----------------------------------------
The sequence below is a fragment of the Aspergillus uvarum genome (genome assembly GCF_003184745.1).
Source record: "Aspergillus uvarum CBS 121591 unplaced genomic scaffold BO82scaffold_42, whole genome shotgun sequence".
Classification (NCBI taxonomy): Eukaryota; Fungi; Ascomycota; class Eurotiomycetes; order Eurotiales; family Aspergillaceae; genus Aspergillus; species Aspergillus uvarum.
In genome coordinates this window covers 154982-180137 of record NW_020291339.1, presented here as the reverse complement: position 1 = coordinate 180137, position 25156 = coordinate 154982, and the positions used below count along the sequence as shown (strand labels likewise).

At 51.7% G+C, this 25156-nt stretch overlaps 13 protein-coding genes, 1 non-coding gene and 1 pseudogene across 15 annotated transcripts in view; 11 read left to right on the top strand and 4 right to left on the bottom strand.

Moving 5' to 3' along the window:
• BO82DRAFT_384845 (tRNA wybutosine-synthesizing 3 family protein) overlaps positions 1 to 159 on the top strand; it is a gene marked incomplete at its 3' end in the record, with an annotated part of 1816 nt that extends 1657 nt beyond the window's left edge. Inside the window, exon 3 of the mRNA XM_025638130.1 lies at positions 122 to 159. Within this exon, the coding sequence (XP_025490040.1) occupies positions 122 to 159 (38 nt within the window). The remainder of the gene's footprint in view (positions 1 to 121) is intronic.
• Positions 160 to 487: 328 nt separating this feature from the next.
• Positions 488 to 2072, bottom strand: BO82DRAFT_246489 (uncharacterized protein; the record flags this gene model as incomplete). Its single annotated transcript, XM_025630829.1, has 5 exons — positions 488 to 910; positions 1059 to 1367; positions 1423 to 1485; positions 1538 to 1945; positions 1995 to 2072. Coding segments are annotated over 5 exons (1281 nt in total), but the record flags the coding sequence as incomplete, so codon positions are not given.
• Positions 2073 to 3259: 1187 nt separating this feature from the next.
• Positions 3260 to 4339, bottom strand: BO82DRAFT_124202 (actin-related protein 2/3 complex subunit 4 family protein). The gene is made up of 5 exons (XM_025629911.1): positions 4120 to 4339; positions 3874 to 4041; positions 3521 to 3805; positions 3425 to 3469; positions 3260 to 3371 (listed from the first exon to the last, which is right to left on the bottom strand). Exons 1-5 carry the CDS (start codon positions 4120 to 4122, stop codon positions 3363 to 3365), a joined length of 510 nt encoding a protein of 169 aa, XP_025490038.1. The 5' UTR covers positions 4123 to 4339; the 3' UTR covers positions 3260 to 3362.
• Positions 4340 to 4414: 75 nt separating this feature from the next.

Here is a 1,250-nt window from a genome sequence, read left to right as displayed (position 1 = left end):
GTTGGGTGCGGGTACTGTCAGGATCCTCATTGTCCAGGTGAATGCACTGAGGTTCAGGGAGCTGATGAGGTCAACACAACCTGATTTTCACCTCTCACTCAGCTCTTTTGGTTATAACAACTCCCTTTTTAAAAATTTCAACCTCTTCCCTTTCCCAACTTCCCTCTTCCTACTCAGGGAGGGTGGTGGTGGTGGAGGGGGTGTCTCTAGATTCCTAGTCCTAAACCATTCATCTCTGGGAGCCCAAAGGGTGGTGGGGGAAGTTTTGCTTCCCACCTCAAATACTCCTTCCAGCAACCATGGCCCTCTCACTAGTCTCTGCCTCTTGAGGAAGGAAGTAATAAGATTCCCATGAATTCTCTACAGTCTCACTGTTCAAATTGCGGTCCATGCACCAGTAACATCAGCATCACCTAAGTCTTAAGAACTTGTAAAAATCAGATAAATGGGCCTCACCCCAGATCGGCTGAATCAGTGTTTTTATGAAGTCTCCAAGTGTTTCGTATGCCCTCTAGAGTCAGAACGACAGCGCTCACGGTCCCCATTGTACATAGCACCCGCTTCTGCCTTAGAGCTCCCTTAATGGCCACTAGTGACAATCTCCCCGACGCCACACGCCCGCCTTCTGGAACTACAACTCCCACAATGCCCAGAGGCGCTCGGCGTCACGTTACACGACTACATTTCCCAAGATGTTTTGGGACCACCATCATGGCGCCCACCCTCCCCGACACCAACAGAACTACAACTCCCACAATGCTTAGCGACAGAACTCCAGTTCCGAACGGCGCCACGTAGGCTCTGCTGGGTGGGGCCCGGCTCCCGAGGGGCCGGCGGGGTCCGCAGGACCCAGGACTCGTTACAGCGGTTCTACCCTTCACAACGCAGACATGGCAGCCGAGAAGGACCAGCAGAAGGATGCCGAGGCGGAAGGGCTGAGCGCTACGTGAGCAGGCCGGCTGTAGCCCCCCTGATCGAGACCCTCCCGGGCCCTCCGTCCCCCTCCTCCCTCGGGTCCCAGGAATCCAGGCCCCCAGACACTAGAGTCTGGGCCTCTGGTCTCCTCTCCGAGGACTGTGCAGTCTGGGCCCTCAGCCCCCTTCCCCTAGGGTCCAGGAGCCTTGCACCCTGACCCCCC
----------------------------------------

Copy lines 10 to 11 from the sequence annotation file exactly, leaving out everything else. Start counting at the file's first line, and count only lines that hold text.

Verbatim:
• Positions 2073 to 3259: 1187 nt separating this feature from the next.
• Positions 3260 to 4339, bottom strand: BO82DRAFT_124202 (actin-related protein 2/3 complex subunit 4 family protein). The gene is made up of 5 exons (XM_025629911.1): positions 4120 to 4339; positions 3874 to 4041; positions 3521 to 3805; positions 3425 to 3469; positions 3260 to 3371 (listed from the first exon to the last, which is right to left on the bottom strand). Exons 1-5 carry the CDS (start codon positions 4120 to 4122, stop codon positions 3363 to 3365), a joined length of 510 nt encoding a protein of 169 aa, XP_025490038.1. The 5' UTR covers positions 4123 to 4339; the 3' UTR covers positions 3260 to 3362.